It is not immediately clear from the publicly available documents or testimony what Grand Heritage Hotel Group, representatives of which could not be reached after Thursday’s EDC meeting, stands to gain financially from the deal or what role, if any, the company could play in ongoing operations management at the Stanley.  In fact, BizWest has yet to learn how the Stanley will be run post-sale and by whom. CFC representatives did not immediately respond to requests for comment.

CFC-EP LLC, an entity controlled by Community Finance Corp., would be required to use proceeds from the bond sale “to renovate a portion of the existing facilities (at the Stanley) and to construct certain additional educational and cultural facilities to be located on the facilities site, such additional facilities to include an event center and other facilities required and useful to the operation of such event center and the existing facilities,” according to a CECFA notice for next week’s hearing.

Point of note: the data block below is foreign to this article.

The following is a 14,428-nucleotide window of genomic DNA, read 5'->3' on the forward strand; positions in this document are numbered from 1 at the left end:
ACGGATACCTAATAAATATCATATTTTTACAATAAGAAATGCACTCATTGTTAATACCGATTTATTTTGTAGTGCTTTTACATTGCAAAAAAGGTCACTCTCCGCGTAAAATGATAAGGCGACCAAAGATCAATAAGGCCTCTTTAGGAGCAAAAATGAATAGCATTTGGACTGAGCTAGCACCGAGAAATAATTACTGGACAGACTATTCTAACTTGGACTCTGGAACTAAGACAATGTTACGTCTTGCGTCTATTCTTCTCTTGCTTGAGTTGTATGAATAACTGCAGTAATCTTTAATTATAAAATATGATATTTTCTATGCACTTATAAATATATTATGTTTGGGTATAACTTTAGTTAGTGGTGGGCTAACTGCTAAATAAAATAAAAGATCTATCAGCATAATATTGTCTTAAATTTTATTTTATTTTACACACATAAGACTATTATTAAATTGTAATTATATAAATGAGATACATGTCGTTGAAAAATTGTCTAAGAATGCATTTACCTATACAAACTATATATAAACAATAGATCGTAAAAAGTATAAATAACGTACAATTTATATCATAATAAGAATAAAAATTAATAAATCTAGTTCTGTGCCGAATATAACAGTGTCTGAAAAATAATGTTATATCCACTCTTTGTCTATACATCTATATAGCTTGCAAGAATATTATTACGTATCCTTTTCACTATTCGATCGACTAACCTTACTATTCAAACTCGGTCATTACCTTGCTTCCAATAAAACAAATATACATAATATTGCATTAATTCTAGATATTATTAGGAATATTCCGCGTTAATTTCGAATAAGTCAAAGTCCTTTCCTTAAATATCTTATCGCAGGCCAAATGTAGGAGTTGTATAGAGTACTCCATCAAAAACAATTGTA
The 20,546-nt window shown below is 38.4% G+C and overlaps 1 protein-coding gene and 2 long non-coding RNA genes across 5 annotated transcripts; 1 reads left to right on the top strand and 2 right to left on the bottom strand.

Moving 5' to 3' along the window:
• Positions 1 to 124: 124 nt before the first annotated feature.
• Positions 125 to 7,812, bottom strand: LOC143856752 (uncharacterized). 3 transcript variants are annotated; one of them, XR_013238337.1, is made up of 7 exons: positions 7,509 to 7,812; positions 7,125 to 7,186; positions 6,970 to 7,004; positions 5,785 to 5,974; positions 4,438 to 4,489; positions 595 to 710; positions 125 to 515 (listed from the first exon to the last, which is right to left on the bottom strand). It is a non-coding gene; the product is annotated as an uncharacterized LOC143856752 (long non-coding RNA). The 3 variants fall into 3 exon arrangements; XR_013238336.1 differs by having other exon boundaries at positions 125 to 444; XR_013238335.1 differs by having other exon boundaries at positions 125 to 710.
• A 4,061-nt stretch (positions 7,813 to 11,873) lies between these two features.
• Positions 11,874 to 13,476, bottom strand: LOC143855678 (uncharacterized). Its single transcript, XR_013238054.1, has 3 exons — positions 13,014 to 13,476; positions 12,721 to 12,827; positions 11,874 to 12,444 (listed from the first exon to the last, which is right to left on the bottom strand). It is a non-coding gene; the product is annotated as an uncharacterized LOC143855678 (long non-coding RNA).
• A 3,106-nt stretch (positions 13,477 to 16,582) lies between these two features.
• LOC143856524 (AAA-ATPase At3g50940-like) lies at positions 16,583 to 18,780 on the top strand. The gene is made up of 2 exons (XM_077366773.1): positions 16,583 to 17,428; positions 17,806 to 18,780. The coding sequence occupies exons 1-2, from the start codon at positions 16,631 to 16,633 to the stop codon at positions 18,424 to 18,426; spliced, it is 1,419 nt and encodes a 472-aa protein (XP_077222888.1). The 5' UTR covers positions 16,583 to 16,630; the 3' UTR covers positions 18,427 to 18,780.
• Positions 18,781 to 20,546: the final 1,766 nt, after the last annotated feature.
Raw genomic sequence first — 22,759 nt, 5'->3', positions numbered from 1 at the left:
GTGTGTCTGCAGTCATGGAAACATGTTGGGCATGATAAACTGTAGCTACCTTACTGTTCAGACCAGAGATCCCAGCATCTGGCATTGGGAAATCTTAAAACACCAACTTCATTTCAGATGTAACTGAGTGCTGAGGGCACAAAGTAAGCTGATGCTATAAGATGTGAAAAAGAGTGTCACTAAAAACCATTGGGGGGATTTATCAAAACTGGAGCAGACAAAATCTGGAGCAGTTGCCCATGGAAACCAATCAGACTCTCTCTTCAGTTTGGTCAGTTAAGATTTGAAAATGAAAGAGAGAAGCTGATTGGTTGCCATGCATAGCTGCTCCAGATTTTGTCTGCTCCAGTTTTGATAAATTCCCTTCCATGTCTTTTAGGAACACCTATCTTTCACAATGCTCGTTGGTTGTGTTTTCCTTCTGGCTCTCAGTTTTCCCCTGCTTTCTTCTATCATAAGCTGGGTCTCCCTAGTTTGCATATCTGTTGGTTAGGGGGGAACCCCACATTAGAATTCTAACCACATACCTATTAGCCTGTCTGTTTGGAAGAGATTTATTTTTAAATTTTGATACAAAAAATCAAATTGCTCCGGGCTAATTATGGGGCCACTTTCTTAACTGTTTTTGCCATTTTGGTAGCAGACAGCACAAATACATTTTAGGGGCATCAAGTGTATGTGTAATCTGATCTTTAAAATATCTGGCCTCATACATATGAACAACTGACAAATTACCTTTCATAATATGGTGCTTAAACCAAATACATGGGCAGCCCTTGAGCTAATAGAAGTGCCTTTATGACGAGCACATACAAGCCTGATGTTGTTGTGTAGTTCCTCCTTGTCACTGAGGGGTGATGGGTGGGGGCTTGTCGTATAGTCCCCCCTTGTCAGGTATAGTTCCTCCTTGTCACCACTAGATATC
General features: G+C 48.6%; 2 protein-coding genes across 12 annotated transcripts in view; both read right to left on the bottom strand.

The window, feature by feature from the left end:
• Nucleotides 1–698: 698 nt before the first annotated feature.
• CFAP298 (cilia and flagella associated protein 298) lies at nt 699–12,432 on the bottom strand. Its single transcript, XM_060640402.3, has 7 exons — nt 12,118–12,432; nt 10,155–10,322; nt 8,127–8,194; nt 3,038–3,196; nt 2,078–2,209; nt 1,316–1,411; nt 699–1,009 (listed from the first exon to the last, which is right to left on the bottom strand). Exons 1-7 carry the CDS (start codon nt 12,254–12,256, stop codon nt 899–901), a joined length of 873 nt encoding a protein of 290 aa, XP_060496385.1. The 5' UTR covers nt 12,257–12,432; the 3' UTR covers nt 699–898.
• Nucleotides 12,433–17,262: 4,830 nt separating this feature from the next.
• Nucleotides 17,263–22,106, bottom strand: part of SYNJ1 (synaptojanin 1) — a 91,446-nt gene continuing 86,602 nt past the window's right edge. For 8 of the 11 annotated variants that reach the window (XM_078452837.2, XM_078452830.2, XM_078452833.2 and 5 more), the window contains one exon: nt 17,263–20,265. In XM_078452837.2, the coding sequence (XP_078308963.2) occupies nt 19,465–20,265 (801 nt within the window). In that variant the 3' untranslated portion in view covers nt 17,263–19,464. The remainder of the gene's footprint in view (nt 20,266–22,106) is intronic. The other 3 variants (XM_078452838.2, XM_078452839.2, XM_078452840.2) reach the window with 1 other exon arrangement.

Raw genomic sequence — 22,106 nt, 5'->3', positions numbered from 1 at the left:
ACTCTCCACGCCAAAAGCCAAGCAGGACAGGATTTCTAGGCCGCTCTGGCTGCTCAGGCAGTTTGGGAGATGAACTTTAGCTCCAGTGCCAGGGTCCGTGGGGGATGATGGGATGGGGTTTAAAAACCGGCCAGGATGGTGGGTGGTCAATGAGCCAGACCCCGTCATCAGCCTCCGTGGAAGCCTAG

This financing mechanism was similar to the one used to help build the Heller Center for Arts & Humanities at the University of Colorado Colorado Springs, OEDIT deputy director Jeff Kraft told state officials at this week’s EDC meeting. 

In addition to funding for the completion of the film center on-site at the hotel, which sits at the entrance of the Rocky Mountain National Park, there “would be some other proceeds available for some other important uses around the property,” Kraft said.